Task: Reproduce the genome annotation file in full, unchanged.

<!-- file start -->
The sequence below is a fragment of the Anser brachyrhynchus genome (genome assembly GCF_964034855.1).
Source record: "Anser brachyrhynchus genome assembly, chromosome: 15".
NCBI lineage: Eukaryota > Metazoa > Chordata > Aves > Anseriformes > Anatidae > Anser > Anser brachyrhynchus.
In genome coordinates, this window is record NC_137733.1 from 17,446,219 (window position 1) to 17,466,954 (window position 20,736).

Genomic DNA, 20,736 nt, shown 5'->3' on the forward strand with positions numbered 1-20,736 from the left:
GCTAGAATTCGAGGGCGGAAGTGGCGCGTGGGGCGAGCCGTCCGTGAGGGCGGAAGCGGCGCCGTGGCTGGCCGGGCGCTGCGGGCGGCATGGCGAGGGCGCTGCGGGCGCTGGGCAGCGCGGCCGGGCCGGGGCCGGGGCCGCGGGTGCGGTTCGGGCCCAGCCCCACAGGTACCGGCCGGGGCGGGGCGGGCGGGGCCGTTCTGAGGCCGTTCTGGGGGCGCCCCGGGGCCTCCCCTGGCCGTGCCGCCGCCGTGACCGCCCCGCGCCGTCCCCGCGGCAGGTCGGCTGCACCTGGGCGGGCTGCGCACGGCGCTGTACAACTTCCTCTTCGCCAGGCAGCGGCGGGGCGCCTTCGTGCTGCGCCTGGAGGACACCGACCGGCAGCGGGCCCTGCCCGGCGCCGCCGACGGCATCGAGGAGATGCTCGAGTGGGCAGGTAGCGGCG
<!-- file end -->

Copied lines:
The sequence below is a fragment of the Anser brachyrhynchus genome (genome assembly GCF_964034855.1).
Source record: "Anser brachyrhynchus genome assembly, chromosome: 15".
NCBI lineage: Eukaryota > Metazoa > Chordata > Aves > Anseriformes > Anatidae > Anser > Anser brachyrhynchus.
In genome coordinates, this window is record NC_137733.1 from 17,446,219 (window position 1) to 17,466,954 (window position 20,736).

Genomic DNA, 20,736 nt, shown 5'->3' on the forward strand with positions numbered 1-20,736 from the left:
GCTAGAATTCGAGGGCGGAAGTGGCGCGTGGGGCGAGCCGTCCGTGAGGGCGGAAGCGGCGCCGTGGCTGGCCGGGCGCTGCGGGCGGCATGGCGAGGGCGCTGCGGGCGCTGGGCAGCGCGGCCGGGCCGGGGCCGGGGCCGCGGGTGCGGTTCGGGCCCAGCCCCACAGGTACCGGCCGGGGCGGGGCGGGCGGGGCCGTTCTGAGGCCGTTCTGGGGGCGCCCCGGGGCCTCCCCTGGCCGTGCCGCCGCCGTGACCGCCCCGCGCCGTCCCCGCGGCAGGTCGGCTGCACCTGGGCGGGCTGCGCACGGCGCTGTACAACTTCCTCTTCGCCAGGCAGCGGCGGGGCGCCTTCGTGCTGCGCCTGGAGGACACCGACCGGCAGCGGGCCCTGCCCGGCGCCGCCGACGGCATCGAGGAGATGCTCGAGTGGGCAGGTAGCGGCG